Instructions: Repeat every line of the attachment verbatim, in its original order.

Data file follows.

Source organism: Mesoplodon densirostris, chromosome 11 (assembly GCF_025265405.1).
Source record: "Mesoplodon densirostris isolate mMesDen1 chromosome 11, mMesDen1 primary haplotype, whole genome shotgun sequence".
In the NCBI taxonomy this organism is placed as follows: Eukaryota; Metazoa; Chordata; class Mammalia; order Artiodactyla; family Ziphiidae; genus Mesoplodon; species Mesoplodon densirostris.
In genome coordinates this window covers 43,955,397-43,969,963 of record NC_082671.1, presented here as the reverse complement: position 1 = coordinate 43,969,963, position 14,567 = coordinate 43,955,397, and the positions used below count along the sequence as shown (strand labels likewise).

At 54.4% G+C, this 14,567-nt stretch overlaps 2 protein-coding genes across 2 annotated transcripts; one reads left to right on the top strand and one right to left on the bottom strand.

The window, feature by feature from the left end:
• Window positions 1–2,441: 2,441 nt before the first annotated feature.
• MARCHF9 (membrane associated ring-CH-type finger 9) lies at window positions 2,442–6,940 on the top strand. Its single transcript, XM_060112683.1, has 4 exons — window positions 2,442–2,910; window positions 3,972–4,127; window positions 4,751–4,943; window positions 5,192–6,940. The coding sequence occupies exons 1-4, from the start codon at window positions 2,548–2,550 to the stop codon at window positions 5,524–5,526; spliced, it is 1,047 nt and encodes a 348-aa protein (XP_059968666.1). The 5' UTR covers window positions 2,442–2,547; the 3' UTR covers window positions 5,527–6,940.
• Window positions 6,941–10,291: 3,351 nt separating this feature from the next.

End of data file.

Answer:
Source organism: Mesoplodon densirostris, chromosome 11 (assembly GCF_025265405.1).
Source record: "Mesoplodon densirostris isolate mMesDen1 chromosome 11, mMesDen1 primary haplotype, whole genome shotgun sequence".
In the NCBI taxonomy this organism is placed as follows: Eukaryota; Metazoa; Chordata; class Mammalia; order Artiodactyla; family Ziphiidae; genus Mesoplodon; species Mesoplodon densirostris.
In genome coordinates this window covers 43,955,397-43,969,963 of record NC_082671.1, presented here as the reverse complement: position 1 = coordinate 43,969,963, position 14,567 = coordinate 43,955,397, and the positions used below count along the sequence as shown (strand labels likewise).

At 54.4% G+C, this 14,567-nt stretch overlaps 2 protein-coding genes across 2 annotated transcripts; one reads left to right on the top strand and one right to left on the bottom strand.

The window, feature by feature from the left end:
• Window positions 1–2,441: 2,441 nt before the first annotated feature.
• MARCHF9 (membrane associated ring-CH-type finger 9) lies at window positions 2,442–6,940 on the top strand. Its single transcript, XM_060112683.1, has 4 exons — window positions 2,442–2,910; window positions 3,972–4,127; window positions 4,751–4,943; window positions 5,192–6,940. The coding sequence occupies exons 1-4, from the start codon at window positions 2,548–2,550 to the stop codon at window positions 5,524–5,526; spliced, it is 1,047 nt and encodes a 348-aa protein (XP_059968666.1). The 5' UTR covers window positions 2,442–2,547; the 3' UTR covers window positions 5,527–6,940.
• Window positions 6,941–10,291: 3,351 nt separating this feature from the next.